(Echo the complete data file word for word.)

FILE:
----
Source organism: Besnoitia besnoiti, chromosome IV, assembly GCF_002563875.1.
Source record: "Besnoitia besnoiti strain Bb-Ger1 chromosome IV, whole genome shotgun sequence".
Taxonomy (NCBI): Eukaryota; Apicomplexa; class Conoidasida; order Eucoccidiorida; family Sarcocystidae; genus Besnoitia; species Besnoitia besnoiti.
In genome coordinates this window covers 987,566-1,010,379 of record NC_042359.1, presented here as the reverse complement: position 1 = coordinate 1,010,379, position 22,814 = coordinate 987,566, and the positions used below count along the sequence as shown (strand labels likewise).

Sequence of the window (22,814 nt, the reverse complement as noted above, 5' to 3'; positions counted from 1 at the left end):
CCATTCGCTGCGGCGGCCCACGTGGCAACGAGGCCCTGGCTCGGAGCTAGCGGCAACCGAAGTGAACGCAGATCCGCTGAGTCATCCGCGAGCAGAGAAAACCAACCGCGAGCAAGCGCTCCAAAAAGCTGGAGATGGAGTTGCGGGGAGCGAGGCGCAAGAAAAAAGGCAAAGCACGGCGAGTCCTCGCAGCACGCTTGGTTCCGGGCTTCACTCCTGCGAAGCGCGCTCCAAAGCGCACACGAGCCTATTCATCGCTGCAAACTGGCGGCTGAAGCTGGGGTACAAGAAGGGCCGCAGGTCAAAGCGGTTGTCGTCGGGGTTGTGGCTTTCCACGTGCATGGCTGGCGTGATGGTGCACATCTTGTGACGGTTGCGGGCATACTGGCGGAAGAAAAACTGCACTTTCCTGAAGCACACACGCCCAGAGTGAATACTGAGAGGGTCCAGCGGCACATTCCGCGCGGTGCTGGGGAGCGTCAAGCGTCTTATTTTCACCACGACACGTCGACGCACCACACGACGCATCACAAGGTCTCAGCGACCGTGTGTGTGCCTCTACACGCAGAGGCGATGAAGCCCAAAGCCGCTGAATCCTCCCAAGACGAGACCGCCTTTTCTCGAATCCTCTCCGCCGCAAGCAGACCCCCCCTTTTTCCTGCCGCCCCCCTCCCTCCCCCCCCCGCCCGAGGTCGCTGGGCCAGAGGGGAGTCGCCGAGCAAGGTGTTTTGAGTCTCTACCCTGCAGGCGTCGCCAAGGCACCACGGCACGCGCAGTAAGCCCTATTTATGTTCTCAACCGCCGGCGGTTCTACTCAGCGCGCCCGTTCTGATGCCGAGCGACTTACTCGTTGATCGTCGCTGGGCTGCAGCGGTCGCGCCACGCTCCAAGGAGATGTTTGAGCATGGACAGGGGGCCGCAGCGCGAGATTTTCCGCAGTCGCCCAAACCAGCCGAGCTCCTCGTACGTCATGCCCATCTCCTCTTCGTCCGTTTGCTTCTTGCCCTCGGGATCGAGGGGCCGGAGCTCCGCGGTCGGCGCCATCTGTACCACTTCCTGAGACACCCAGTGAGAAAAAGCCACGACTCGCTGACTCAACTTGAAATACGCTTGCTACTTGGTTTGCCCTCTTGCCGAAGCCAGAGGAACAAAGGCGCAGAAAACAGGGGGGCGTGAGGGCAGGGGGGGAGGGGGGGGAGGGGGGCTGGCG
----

Source organism: Besnoitia besnoiti, chromosome IV, assembly GCF_002563875.1.
Source record: "Besnoitia besnoiti strain Bb-Ger1 chromosome IV, whole genome shotgun sequence".
Taxonomy (NCBI): Eukaryota; Apicomplexa; class Conoidasida; order Eucoccidiorida; family Sarcocystidae; genus Besnoitia; species Besnoitia besnoiti.
In genome coordinates this window covers 987,566-1,010,379 of record NC_042359.1, presented here as the reverse complement: position 1 = coordinate 1,010,379, position 22,814 = coordinate 987,566, and the positions used below count along the sequence as shown (strand labels likewise).

Sequence of the window (22,814 nt, the reverse complement as noted above, 5' to 3'; positions counted from 1 at the left end):
CCATTCGCTGCGGCGGCCCACGTGGCAACGAGGCCCTGGCTCGGAGCTAGCGGCAACCGAAGTGAACGCAGATCCGCTGAGTCATCCGCGAGCAGAGAAAACCAACCGCGAGCAAGCGCTCCAAAAAGCTGGAGATGGAGTTGCGGGGAGCGAGGCGCAAGAAAAAAGGCAAAGCACGGCGAGTCCTCGCAGCACGCTTGGTTCCGGGCTTCACTCCTGCGAAGCGCGCTCCAAAGCGCACACGAGCCTATTCATCGCTGCAAACTGGCGGCTGAAGCTGGGGTACAAGAAGGGCCGCAGGTCAAAGCGGTTGTCGTCGGGGTTGTGGCTTTCCACGTGCATGGCTGGCGTGATGGTGCACATCTTGTGACGGTTGCGGGCATACTGGCGGAAGAAAAACTGCACTTTCCTGAAGCACACACGCCCAGAGTGAATACTGAGAGGGTCCAGCGGCACATTCCGCGCGGTGCTGGGGAGCGTCAAGCGTCTTATTTTCACCACGACACGTCGACGCACCACACGACGCATCACAAGGTCTCAGCGACCGTGTGTGTGCCTCTACACGCAGAGGCGATGAAGCCCAAAGCCGCTGAATCCTCCCAAGACGAGACCGCCTTTTCTCGAATCCTCTCCGCCGCAAGCAGACCCCCCCTTTTTCCTGCCGCCCCCCTCCCTCCCCCCCCCGCCCGAGGTCGCTGGGCCAGAGGGGAGTCGCCGAGCAAGGTGTTTTGAGTCTCTACCCTGCAGGCGTCGCCAAGGCACCACGGCACGCGCAGTAAGCCCTATTTATGTTCTCAACCGCCGGCGGTTCTACTCAGCGCGCCCGTTCTGATGCCGAGCGACTTACTCGTTGATCGTCGCTGGGCTGCAGCGGTCGCGCCACGCTCCAAGGAGATGTTTGAGCATGGACAGGGGGCCGCAGCGCGAGATTTTCCGCAGTCGCCCAAACCAGCCGAGCTCCTCGTACGTCATGCCCATCTCCTCTTCGTCCGTTTGCTTCTTGCCCTCGGGATCGAGGGGCCGGAGCTCCGCGGTCGGCGCCATCTGTACCACTTCCTGAGACACCCAGTGAGAAAAAGCCACGACTCGCTGACTCAACTTGAAATACGCTTGCTACTTGGTTTGCCCTCTTGCCGAAGCCAGAGGAACAAAGGCGCAGAAAACAGGGGGGCGTGAGGGCAGGGGGGGAGGGGGGGGAGGGGGGCTGGCG